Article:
GIS & Ecology Restoration

My name is Todd Davis and this is my last semester at UNC. I am graduating with a major in environmental studies and a GIS minor. Thanks to Corey Adams, I have gotten to work with the Jason Brown, the northern sites manager for the NC Division of Coastal Management. I told Corey during my internship interview that I wanted some more experience using GIS for conservation efforts. Luckily, that is exactly what I have been able to do throughout the semester. Many people may not know or are not familiar with GIS (geographical information system), so I will try my best to explain it. It is basically modern mapmaking that uses satellite images and/or any attributes that can be mapped out that can then be used to visualize and manipulate data. Most of the calculations are distance-based using GPS coordinates hence the geographic in the name.

I was tasked to use past and find my own GIS data to calculate erosion rates on the sound and ocean side of the Currituck Banks Reserve. This reserve is one of three that was managed by Jason including Buxton Woods and Kitty Hawk. Unfortunately, Jason moved jobs to Raleigh very early into my internship so I never got to meet him. However, he still helped guide me with the many GIS problems that ultimately arise with any project. I know GIS is not for everyone, but I wholeheartedly believe the common cliche that a picture is worth a thousand words. In my case, I am able to use maps to show information and data in a much more creative and intuitive way than the inferior graph.

I was able to spend a cool, windy day to visit the Currituck Banks Reserve in person.

I learned that working with a GIS system such as ArcMap uses a lot of problem-solving. Anyone who has used GIS or really any computer-based software knows that problem-solving is a very useful skill in data analysis. There were many problems that came up with using a new shoreline analysis extension that I have had no previous experience with, but my mentor Jason was always by his phone with great advice.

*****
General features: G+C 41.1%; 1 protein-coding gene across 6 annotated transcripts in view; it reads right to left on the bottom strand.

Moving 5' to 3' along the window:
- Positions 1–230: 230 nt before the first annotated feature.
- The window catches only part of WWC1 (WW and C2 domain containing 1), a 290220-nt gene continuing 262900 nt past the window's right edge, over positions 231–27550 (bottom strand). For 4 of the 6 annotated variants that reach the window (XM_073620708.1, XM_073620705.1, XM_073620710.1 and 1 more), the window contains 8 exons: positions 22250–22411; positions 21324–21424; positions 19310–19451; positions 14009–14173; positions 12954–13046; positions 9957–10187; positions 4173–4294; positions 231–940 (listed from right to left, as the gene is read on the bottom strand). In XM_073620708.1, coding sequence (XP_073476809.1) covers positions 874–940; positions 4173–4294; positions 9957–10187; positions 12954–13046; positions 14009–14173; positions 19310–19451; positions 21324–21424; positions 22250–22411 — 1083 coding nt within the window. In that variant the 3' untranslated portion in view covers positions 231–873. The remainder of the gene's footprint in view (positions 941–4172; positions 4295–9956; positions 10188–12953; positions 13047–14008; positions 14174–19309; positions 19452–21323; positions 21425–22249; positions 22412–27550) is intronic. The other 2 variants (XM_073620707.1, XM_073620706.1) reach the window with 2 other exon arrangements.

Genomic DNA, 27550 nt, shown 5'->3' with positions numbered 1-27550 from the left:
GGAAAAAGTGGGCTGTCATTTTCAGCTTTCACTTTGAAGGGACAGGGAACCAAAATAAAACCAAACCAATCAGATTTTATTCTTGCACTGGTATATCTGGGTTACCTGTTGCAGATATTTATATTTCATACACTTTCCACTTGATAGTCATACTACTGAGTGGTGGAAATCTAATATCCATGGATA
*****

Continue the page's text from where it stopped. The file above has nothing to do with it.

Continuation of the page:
Jason along with my classes this semester have taught me the importance of marshes for the estuarine ecosystems. Marshes have been studied extensively and is a key wetland ecosystem because they can help grow in elevation with sea level rise, slow shoreline erosion, and improve water quality. I am glad that I was able to map erosion rates over a 10 year period for the sound and ocean (but also saddened that the whole estuarine study area in Currituck Banks is eroding).

One example of a finished map from my internship using GIS

I am very happy with my role in the internship as well as the capstone to be able to use GIS and make maps that have real world implications. Since there is no current northern sites manager, my results for the internship will be sent to the research director in Beaufort, NC. It will be used as a basis for locations of future marsh restoration projects in the Currituck Banks Reserve.

My time at the OBX and UNC as a whole is coming to an end very soon. I do not think it has hit me yet, but boy am I glad to be doing class outside every day and interning for the DCM instead of ending it with a full semester of online class. I will probably spend the rest of the night applying for more jobs in the triangle area with the help of this internship tying a perfect bow on my ecology restoration experience.

~ Todd Davis, UNC Class of 2020

Getting Ready for the Home Stretch

This week did not start or end like it usually does. We had to plan and adapt for collecting more data for our research project. Initially, we only had one day to collect and analyze water quality data from the Nags Head wells. Since we already had two days of data collection about a month ago before and after a rain event, we wanted to keep the trend going.